"When you're a kid, in your first year, you know that nine-game threshold is in effect so you were just kinda living in the moment. I stayed in a hotel from training camp all the way up until Game 10. I'd only packed for two or three weeks.

"I remember (GM) Peter Chiarelli telling me, David Krecji, and Mark Stuart together after Game 8 that we'd be staying and for us to go find a place.

"It's one of the most thrilling things you can ever hear, that you're going to stay. But in another way I was kinda upset that I didn't go back to junior. We'd won the Mem Cup the season before in Vancouver, had a lot of the same guys coming back and I was supposed to be the captain that year.

"So I was looking forward to going back, being a captain and defending.

"And I knew nothing - nothing whatsoever - about Boston."

But, he stresses, it was a dream-come-true to make the bigs, one shared by so many others across this country and one that rarely comes to fruition.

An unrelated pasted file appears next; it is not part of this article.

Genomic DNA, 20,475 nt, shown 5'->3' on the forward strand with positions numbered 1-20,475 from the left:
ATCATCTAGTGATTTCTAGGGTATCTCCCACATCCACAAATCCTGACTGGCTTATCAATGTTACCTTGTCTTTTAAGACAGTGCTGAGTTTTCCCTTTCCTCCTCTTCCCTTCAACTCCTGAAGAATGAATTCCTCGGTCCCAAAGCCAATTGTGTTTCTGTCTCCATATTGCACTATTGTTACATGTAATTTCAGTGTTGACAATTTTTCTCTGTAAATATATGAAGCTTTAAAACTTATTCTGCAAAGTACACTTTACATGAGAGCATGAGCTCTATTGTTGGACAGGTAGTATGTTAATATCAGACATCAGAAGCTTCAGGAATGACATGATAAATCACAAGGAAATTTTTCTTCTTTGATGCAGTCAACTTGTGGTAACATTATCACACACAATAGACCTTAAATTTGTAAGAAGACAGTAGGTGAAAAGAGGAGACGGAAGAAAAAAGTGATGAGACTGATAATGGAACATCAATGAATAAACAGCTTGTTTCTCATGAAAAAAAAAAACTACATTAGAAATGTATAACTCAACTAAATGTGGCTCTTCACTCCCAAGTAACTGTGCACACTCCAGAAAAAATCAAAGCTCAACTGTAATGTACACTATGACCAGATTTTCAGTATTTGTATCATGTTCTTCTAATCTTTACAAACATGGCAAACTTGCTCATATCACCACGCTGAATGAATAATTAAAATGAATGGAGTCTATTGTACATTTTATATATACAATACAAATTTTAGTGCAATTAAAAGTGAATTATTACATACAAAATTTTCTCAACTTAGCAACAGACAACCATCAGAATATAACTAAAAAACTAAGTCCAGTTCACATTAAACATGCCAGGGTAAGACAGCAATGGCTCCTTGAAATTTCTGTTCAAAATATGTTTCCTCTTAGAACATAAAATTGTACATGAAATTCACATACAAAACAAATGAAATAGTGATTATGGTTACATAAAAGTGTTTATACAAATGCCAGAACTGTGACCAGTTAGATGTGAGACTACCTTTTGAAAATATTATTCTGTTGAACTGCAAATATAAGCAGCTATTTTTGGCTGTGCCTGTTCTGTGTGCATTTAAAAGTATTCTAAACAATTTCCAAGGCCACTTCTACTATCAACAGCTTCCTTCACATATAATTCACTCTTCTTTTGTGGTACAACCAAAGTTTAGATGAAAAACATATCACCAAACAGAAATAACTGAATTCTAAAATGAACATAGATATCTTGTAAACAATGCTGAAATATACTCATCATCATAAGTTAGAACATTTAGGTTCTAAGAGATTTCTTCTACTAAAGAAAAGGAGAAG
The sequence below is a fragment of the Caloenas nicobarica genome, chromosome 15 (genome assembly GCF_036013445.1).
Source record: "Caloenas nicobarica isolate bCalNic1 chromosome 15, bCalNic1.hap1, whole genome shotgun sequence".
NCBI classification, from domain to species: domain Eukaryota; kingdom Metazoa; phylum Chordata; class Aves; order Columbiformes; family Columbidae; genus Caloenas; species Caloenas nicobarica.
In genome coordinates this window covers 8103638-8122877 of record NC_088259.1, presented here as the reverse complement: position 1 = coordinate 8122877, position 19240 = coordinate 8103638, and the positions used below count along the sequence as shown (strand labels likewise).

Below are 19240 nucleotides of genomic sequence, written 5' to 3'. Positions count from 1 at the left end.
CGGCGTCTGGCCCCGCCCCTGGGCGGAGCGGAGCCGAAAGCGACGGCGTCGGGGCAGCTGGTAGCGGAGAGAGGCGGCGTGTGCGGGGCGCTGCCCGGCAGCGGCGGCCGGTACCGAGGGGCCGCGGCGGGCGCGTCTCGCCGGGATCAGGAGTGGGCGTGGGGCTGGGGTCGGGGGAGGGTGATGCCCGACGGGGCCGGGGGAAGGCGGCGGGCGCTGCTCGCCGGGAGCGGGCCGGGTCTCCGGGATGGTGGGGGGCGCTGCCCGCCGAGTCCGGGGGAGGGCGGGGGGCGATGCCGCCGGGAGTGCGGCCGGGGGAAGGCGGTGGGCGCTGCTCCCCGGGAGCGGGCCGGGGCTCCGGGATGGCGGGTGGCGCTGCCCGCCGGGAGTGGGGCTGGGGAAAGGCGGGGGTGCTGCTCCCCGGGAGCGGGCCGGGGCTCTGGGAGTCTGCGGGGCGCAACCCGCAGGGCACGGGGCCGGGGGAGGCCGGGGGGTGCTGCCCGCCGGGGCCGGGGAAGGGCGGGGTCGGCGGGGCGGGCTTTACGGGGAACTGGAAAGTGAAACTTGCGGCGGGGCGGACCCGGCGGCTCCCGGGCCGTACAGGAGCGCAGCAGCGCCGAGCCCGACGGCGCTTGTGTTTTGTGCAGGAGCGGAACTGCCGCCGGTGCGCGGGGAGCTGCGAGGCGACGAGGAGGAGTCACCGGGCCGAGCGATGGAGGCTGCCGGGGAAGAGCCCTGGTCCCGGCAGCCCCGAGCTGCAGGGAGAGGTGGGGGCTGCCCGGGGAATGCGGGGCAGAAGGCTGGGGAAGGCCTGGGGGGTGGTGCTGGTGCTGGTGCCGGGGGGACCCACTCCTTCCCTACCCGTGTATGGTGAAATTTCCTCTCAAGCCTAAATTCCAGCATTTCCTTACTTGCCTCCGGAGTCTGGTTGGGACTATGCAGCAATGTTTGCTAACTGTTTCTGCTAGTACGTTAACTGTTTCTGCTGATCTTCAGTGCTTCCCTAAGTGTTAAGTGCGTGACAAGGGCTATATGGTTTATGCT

"There's nothing else I wanted to be but an NHL. Ever. I remember my Grade 10 math teacher at Killarney in Vancouver giving me the statistics on the percentage of people that actually make it. It was like .06, or something like that.

"My answer to her, with a smirk on my face was: 'Well, that means somebody has to make it, right?'

"It wasn't a prove-you-wrong type of thing. She didn't mean it in a critical way or anything like that and she saw that I had a spark in me. She got a laugh out of my answer, too.

"I'm glad she told me. I used that as motivation."

The Bruins finished eighth in the Eastern Conference during Lucic's rookie campaign, but the seeds were being sewn for an assault on title glory.

 

 

"I always say that all the new kids who have come into Boston and are now Bruins, love the organization and love being there, didn't have to experience the hard times that some of us walked into in '07," he points out.

"We were getting 8,000-9,000 fans a game. This is a couple years after the Joe Thornton trade. A lot of people had given up on the Bruins back then. Every time you'd be around town and tell people: 'Oh yeah, I play for the Boston Bruins' the answer was always the same: 'Ah, we don't pay much attention anymore. We were fans when it was Bobby Orr and Johnny Bucyk and Phil Esposito and Ray Bourque and Cam Neely, those guys.'